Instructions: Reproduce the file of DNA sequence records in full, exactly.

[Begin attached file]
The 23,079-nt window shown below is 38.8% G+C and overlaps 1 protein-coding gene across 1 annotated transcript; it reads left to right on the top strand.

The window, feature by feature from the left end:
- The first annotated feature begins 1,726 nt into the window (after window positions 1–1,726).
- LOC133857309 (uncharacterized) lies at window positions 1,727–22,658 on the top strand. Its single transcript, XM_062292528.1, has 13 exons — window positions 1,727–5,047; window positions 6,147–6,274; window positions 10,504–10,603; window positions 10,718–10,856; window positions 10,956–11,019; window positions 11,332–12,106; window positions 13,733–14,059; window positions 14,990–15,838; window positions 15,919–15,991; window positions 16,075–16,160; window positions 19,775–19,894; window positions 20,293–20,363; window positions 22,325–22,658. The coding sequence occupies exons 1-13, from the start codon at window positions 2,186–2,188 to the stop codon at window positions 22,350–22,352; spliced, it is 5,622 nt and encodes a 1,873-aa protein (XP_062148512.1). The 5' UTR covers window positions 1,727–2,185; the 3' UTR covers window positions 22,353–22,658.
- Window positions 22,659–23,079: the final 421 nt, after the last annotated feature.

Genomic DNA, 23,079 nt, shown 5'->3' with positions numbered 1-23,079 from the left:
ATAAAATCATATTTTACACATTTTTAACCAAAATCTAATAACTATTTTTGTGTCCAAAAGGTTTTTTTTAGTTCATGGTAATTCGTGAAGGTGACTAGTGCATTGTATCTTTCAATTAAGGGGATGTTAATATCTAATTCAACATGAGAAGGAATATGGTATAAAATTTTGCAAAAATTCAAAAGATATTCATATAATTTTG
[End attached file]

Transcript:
The 23,079-nt window shown below is 38.8% G+C and overlaps 1 protein-coding gene across 1 annotated transcript; it reads left to right on the top strand.

The window, feature by feature from the left end:
- The first annotated feature begins 1,726 nt into the window (after window positions 1–1,726).
- LOC133857309 (uncharacterized) lies at window positions 1,727–22,658 on the top strand. Its single transcript, XM_062292528.1, has 13 exons — window positions 1,727–5,047; window positions 6,147–6,274; window positions 10,504–10,603; window positions 10,718–10,856; window positions 10,956–11,019; window positions 11,332–12,106; window positions 13,733–14,059; window positions 14,990–15,838; window positions 15,919–15,991; window positions 16,075–16,160; window positions 19,775–19,894; window positions 20,293–20,363; window positions 22,325–22,658. The coding sequence occupies exons 1-13, from the start codon at window positions 2,186–2,188 to the stop codon at window positions 22,350–22,352; spliced, it is 5,622 nt and encodes a 1,873-aa protein (XP_062148512.1). The 5' UTR covers window positions 1,727–2,185; the 3' UTR covers window positions 22,353–22,658.
- Window positions 22,659–23,079: the final 421 nt, after the last annotated feature.

Genomic DNA, 23,079 nt, shown 5'->3' with positions numbered 1-23,079 from the left:
ATAAAATCATATTTTACACATTTTTAACCAAAATCTAATAACTATTTTTGTGTCCAAAAGGTTTTTTTTAGTTCATGGTAATTCGTGAAGGTGACTAGTGCATTGTATCTTTCAATTAAGGGGATGTTAATATCTAATTCAACATGAGAAGGAATATGGTATAAAATTTTGCAAAAATTCAAAAGATATTCATATAATTTTG